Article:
In Franz Kafka’s Metamorphosis, Gregor Samsa wakes up and realizes he’s been turned into a horrible insect. I had a similar, though less pestiferous, experience last night. I was all cuddled up in my blankets, when I realized that my own heartbeat — in combination with the heartbeat of my cat, who sleeps so close to me I literally cannot move — was making the blankets reverberate: ka-thump, ka-thump, ka-thump. It was like being inside a cocoon. I wondered briefly, sleepily, what I would be reborn into.

Wouldn’t it be nice to end each day by completely shedding your old self, only to be born anew? Wouldn’t it be great to leave past mistakes behind — permanently? What if we treated each new day as a chance to start over?

How about today
you wake up and do not take
up your old soul (you know the one,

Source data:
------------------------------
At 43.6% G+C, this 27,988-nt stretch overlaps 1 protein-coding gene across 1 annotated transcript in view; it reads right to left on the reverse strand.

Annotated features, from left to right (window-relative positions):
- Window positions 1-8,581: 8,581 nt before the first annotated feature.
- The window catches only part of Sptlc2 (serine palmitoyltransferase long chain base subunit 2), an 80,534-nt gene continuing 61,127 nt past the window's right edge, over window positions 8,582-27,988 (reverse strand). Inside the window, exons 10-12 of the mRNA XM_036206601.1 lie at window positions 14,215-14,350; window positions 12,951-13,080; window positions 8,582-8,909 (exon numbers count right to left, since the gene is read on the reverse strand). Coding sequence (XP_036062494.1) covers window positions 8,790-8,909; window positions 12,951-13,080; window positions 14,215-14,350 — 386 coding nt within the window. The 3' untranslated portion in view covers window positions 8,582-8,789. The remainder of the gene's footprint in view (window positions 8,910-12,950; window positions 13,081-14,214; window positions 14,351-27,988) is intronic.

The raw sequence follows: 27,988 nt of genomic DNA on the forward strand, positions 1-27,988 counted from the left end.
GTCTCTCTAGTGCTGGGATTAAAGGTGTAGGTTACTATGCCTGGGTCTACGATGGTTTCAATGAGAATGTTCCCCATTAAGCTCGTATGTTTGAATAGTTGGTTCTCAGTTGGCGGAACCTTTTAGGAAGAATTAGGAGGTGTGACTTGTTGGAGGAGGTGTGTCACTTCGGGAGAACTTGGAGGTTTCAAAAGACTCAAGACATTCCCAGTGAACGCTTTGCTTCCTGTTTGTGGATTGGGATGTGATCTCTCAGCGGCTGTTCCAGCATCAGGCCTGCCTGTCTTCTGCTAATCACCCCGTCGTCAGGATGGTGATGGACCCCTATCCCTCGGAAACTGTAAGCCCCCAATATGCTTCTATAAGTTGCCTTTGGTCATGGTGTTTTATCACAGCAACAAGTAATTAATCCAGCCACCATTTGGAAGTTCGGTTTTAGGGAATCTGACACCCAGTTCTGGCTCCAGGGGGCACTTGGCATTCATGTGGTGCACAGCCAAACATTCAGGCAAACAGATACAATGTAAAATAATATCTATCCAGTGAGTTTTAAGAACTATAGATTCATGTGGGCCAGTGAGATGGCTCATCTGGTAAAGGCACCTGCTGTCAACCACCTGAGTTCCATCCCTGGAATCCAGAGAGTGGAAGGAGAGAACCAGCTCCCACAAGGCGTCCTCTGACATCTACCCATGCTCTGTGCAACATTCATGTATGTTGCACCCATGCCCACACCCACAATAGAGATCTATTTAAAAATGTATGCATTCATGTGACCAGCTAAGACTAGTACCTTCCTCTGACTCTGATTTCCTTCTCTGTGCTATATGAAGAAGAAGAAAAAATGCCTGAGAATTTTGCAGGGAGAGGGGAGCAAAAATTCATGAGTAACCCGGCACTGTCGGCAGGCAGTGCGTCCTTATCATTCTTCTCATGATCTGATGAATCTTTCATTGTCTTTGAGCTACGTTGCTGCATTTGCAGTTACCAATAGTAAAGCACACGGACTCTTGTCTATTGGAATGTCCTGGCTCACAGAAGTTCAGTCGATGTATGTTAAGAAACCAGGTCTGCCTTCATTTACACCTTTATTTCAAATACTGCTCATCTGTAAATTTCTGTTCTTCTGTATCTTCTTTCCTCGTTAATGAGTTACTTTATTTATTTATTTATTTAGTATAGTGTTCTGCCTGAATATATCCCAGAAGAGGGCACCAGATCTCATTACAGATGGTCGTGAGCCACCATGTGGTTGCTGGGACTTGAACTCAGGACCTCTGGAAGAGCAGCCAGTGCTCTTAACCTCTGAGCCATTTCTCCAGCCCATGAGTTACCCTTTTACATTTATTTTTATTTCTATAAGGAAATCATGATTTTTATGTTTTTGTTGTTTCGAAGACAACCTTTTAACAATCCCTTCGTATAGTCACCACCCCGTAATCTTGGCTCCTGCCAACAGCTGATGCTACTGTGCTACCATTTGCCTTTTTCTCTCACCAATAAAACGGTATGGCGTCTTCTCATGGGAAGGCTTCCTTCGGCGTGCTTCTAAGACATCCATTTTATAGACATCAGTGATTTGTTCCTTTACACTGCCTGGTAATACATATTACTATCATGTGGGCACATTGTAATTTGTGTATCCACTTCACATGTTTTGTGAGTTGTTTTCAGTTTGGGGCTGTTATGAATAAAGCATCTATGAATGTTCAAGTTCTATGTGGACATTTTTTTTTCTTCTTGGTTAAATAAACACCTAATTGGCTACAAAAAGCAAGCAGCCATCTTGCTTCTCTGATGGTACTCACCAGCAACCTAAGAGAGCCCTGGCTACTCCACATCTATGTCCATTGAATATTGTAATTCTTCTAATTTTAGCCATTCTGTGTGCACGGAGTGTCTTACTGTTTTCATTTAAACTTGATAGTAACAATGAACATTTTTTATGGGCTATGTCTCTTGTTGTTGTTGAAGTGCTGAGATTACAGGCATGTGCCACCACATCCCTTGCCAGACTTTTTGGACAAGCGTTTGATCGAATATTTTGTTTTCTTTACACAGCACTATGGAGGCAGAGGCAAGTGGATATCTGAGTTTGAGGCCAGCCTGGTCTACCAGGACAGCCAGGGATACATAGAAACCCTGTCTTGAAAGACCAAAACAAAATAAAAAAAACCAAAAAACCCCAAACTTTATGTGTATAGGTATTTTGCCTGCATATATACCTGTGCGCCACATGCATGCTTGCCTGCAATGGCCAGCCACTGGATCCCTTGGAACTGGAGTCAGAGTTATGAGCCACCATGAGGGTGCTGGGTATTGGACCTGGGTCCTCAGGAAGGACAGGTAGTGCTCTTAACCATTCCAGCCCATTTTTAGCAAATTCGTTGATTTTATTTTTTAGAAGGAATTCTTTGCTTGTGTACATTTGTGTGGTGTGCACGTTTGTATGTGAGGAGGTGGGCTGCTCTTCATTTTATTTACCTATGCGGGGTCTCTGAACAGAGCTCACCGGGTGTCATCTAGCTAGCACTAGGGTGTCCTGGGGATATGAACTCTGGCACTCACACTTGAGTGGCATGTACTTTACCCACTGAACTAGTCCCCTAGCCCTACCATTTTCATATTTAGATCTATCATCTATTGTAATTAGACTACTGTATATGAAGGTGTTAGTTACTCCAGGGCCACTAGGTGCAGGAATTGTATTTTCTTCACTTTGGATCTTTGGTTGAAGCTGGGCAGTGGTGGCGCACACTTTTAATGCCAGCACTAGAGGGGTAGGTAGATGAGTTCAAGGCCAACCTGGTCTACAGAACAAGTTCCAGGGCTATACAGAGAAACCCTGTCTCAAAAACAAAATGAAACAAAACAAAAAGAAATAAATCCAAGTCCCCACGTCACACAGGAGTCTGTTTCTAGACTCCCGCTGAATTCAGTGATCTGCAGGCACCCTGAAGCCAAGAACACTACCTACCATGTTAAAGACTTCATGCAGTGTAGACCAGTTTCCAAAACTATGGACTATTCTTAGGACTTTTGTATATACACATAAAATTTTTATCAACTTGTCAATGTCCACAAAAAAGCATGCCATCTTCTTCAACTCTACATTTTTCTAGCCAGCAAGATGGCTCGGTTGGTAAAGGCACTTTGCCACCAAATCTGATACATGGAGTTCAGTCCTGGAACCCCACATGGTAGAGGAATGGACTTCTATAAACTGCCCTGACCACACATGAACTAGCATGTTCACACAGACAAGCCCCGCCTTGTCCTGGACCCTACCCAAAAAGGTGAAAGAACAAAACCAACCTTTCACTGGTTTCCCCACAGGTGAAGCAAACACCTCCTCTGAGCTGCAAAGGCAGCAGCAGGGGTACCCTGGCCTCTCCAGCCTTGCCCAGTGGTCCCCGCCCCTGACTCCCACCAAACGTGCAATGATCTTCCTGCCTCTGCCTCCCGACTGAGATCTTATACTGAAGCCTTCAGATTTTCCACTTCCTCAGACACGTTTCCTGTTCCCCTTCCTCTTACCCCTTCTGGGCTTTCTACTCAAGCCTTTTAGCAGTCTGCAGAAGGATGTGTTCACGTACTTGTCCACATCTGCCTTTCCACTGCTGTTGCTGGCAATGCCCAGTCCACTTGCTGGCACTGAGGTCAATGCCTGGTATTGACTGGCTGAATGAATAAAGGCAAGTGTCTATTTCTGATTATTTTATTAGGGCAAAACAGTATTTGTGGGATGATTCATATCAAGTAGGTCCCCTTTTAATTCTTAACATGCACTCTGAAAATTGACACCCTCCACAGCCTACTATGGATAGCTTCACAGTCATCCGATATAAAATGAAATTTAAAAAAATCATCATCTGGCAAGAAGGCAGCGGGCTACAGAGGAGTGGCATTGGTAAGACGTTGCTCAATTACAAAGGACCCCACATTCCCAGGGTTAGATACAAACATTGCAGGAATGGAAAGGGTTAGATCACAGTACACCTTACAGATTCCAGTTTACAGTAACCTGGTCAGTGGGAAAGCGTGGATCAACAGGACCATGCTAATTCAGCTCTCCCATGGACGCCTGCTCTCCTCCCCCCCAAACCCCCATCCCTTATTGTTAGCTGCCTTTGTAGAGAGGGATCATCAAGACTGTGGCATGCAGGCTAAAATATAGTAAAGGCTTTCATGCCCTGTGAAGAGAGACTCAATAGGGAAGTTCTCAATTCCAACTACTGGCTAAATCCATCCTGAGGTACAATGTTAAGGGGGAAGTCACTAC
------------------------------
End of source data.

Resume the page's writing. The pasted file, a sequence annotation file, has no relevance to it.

grubby and tattered, in need of baptism
or at least an industrial washing),
but put on instead fresh new wings?
Let them lift you above the expectations
and the petty seething of those so earthbound
they cannot fathom metamorphosis. Be today
an altogether better thing. Leave your old self
sleeping in your bed. Shed it like chrysalis, like a shell
you’ve grown too large for. And when you see someone
soaring, greet them with amnesia of what worm they were
before. Let the past go like pollen dropping from your feet.
Examine a new leaf. Let your vision go skyward.
There is nowhere you cannot go.